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The role of small airways in asthma control

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Kraft et al (2022) examined the role of small airway dysfunction in asthma control and exacerbations in a longitudinal, observational analysis using data from the ATLANTIS study.  

Although small airway disease is a feature of asthma, its association with relevant asthma outcomes remains unclear. ATLANTIS is the largest study of patients with asthma to date, involving 773 evaluable patients with asthma and 99 controls without airway obstruction, specifically designed to determine the prevalence and impact of small airway disease in asthma cross-sectionally and longitudinally.  

This longitudinal report in the asthmatic cohort shows that small airway disease is an independent predictor of future exacerbation risk. A composite of impulse oscillometry biomarkers, the ordinal score, significantly predicted asthma exacerbations in a model with other known predictors, including GINA severity score, history of previous exacerbations and blood eosinophils. Therefore, measurement of small airway function by impulse oscillometry is a valuable addition to clinical practice because it can assist the clinician in understanding the risk of an asthma exacerbation in their patients along with routinely collected information on treatment intensity and blood eosinophils. 

Kole et al (2022) conducted a post-hoc analysis of the ATLANTIS study in The Lancet Respiratory Medicine. The authors found that PAL occurs not only among patients with severe asthma (GINA steps 4-5), but also in a considerable number of patients with less severe asthma (GINA steps 1-2). Patients with asthma who have PAL have asthma for a longer period are more often male and are current smokers, than those without PAL. Patients with PAL have more severe small airways dysfunction shown by larger ventilation heterogeneity of the conductive and acinar airways. They also have a distinct type of inflammation characterised by a higher proportion of eosinophils in sputum and blood, a higher blood monocyte count, and lower proportion of sputum macrophages. PAL was associated with a higher risk of having an asthma exacerbation independent of age, sex, smoking status, level of eosinophilic inflammation in blood, and severity of disease.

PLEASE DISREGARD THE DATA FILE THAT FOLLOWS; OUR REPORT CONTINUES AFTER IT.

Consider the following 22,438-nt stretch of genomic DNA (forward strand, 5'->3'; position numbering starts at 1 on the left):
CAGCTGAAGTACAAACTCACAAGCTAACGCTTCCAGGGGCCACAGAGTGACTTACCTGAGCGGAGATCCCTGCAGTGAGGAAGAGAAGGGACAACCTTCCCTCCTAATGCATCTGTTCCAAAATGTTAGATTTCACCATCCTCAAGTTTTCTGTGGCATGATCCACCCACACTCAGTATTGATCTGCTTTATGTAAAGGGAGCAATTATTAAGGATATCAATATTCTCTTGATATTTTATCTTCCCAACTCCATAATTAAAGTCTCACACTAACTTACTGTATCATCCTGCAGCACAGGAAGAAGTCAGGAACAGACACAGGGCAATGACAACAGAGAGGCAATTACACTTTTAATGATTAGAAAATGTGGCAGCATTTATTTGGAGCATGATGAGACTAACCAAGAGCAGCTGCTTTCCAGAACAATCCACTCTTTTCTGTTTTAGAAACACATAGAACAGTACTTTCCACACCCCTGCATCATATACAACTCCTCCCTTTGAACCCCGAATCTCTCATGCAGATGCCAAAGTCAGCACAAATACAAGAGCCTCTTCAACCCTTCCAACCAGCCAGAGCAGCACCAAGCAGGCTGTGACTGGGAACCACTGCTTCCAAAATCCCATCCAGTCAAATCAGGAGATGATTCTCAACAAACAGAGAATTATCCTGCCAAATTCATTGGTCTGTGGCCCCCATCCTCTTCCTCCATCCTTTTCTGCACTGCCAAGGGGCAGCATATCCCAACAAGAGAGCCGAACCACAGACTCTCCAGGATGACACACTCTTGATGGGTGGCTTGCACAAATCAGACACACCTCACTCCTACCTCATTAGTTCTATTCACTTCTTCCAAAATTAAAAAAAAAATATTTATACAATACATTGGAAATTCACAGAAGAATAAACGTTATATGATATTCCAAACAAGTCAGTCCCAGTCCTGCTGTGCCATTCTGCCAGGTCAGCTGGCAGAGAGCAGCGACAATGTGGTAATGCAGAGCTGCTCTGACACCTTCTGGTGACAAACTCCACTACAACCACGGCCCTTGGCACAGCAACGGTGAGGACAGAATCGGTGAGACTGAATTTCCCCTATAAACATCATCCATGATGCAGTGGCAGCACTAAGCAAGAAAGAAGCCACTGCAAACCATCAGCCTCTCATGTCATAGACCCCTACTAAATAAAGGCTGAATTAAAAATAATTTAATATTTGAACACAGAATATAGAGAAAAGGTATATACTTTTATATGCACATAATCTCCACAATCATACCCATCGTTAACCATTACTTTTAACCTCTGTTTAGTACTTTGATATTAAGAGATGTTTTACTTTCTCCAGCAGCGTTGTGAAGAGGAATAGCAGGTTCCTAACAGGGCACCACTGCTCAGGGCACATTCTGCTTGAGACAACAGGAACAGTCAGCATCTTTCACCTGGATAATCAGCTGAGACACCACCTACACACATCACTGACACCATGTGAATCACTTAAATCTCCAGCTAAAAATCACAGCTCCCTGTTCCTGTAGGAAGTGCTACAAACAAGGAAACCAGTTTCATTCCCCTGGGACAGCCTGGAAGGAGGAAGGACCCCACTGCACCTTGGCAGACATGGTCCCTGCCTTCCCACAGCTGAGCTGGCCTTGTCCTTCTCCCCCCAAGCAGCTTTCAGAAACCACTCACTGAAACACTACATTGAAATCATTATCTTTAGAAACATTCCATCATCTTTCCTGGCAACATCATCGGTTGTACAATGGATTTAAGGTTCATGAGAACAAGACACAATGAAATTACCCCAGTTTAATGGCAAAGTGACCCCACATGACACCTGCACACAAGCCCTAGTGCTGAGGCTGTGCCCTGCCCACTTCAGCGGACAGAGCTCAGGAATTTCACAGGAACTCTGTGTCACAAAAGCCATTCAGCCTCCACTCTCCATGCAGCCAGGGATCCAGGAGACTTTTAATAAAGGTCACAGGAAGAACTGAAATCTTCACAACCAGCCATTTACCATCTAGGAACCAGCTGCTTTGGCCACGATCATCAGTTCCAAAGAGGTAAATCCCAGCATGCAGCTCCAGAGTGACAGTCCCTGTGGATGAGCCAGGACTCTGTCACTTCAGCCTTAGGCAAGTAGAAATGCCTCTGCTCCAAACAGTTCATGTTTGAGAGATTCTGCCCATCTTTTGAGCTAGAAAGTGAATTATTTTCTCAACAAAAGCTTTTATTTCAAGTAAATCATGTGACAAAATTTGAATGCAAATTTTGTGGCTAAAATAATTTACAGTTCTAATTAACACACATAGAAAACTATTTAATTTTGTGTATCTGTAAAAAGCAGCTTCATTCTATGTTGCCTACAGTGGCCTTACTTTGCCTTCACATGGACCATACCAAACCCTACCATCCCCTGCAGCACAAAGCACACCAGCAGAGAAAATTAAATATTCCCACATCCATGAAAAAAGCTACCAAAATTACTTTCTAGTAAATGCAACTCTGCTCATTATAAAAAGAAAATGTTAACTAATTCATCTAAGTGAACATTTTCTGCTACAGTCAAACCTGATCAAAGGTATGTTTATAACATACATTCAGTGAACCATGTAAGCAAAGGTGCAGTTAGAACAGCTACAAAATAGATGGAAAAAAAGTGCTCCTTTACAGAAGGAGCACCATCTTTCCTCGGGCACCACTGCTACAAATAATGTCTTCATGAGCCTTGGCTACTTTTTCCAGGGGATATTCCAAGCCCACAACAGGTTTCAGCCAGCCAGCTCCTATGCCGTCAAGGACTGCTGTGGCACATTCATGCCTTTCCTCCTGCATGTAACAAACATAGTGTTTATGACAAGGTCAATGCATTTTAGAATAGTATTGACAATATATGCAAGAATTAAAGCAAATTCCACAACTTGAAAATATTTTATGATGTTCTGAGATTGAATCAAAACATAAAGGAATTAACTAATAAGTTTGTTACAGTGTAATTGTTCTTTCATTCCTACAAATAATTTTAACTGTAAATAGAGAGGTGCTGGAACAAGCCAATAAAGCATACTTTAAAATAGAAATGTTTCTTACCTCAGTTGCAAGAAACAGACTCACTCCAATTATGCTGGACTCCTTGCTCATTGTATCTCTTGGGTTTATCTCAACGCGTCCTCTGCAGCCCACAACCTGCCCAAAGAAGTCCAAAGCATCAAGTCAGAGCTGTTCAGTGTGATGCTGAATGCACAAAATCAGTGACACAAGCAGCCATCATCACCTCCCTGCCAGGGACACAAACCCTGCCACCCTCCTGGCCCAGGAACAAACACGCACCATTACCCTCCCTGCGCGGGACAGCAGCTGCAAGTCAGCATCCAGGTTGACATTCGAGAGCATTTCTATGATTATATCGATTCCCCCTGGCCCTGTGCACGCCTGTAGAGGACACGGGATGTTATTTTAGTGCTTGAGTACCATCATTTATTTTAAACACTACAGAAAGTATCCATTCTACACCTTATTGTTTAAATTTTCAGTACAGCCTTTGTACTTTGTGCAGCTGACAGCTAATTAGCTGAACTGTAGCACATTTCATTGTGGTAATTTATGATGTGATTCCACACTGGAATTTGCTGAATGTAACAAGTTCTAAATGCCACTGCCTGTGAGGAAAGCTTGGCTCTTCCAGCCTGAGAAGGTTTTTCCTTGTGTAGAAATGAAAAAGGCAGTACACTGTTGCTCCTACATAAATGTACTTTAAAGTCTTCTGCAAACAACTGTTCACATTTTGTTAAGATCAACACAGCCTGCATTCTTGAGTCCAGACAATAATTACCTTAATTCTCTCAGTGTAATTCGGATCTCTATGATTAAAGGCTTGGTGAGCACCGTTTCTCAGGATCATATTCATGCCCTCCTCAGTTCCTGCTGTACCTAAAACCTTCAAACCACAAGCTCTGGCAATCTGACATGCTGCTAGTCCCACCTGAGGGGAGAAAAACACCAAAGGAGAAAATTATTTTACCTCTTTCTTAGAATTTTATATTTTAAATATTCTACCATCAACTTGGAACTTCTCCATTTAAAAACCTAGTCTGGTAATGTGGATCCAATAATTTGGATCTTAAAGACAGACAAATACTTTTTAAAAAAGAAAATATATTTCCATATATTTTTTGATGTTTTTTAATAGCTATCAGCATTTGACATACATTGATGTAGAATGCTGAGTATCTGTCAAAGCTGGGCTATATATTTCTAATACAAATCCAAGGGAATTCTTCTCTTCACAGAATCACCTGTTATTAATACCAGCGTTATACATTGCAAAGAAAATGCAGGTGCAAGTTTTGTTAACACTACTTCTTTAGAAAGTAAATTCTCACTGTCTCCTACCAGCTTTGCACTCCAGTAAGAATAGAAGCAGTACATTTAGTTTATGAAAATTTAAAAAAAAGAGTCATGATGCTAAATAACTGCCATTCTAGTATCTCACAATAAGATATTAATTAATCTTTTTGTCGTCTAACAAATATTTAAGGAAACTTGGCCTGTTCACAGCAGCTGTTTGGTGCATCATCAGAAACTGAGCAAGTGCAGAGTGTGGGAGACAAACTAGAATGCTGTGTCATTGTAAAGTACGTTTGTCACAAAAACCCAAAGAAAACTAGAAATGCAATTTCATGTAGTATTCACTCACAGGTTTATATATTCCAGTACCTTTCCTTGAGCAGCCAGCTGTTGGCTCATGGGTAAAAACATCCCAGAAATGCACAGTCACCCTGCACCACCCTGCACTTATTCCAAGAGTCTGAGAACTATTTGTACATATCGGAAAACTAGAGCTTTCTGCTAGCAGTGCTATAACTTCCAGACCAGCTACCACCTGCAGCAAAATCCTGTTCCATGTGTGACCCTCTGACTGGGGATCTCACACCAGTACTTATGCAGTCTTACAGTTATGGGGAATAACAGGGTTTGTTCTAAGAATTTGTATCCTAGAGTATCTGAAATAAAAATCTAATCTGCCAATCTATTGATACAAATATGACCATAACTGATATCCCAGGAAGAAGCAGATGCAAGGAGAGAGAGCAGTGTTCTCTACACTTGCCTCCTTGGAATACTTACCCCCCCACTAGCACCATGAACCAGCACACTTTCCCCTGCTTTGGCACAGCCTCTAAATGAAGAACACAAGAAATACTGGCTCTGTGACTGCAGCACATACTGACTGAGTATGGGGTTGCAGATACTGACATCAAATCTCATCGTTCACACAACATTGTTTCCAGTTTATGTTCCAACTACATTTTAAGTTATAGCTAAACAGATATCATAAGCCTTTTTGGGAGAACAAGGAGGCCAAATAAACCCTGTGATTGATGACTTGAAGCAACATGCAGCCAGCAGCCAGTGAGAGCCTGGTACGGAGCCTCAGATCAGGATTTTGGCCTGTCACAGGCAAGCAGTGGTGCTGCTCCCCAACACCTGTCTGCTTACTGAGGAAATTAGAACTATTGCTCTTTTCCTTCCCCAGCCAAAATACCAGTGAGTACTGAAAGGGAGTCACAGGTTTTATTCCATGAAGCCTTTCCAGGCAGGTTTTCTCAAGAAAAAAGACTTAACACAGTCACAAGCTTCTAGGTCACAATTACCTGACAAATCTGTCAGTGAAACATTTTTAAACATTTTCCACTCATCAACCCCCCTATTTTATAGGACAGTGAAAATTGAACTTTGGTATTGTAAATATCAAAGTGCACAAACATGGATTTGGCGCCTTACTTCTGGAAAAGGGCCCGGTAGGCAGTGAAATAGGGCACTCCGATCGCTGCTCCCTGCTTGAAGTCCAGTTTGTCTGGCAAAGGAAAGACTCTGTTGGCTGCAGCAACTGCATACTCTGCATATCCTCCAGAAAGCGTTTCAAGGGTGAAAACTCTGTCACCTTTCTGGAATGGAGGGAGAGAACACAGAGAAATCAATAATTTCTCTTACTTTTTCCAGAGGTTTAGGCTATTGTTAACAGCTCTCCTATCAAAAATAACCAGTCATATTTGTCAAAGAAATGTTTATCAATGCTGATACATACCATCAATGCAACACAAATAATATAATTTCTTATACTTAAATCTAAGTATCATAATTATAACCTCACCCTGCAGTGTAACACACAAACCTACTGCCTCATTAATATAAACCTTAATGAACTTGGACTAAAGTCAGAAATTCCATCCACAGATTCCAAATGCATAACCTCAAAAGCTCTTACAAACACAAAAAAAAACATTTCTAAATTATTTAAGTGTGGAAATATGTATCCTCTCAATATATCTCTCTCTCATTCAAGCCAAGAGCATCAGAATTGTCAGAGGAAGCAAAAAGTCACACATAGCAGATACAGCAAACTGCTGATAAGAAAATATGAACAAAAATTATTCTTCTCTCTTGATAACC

According to the authors and the results, the PAL phenotype occurs across the full spectrum of asthma severity. Not only is it present in people with less severe asthma, but it is also an important predictor of exacerbations. In severe asthma, it has been shown that patients with PAL respond well to add-on treatment with long-acting muscarinic antagonist (LAMA). People with mild asthma (GINA steps 1 and 2) could increase treatment intensity with the aim of reducing the risk of exacerbations. 

Ulmeanu et al (2022) confirmed real-world benefits that inhaled corticosteroid/ long-acting β2-agonist (ICS/LABA) combination of beclomethasone dipropionate and formoterol can provide to poorly controlled and uncontrolled adult asthma patients treated previously with non-extra-fine medications. HFA solutions can be manipulated to extra fine particle size distribution, permitting precise control of delivered dose and optimised drug delivery to allow the drugs to penetrate the deeper regions of the lung more effectively. 

The results of this observational study demonstrate the effectiveness and safety of beclomethasone dipropionate and formoterol (100/6µg) pressurised metered dose inhalers in Romanian adult asthma patients uncontrolled with non-extra-fine medication in a real-world setting, leading to clinically and statistically improvements in asthma control and pulmonary function.  

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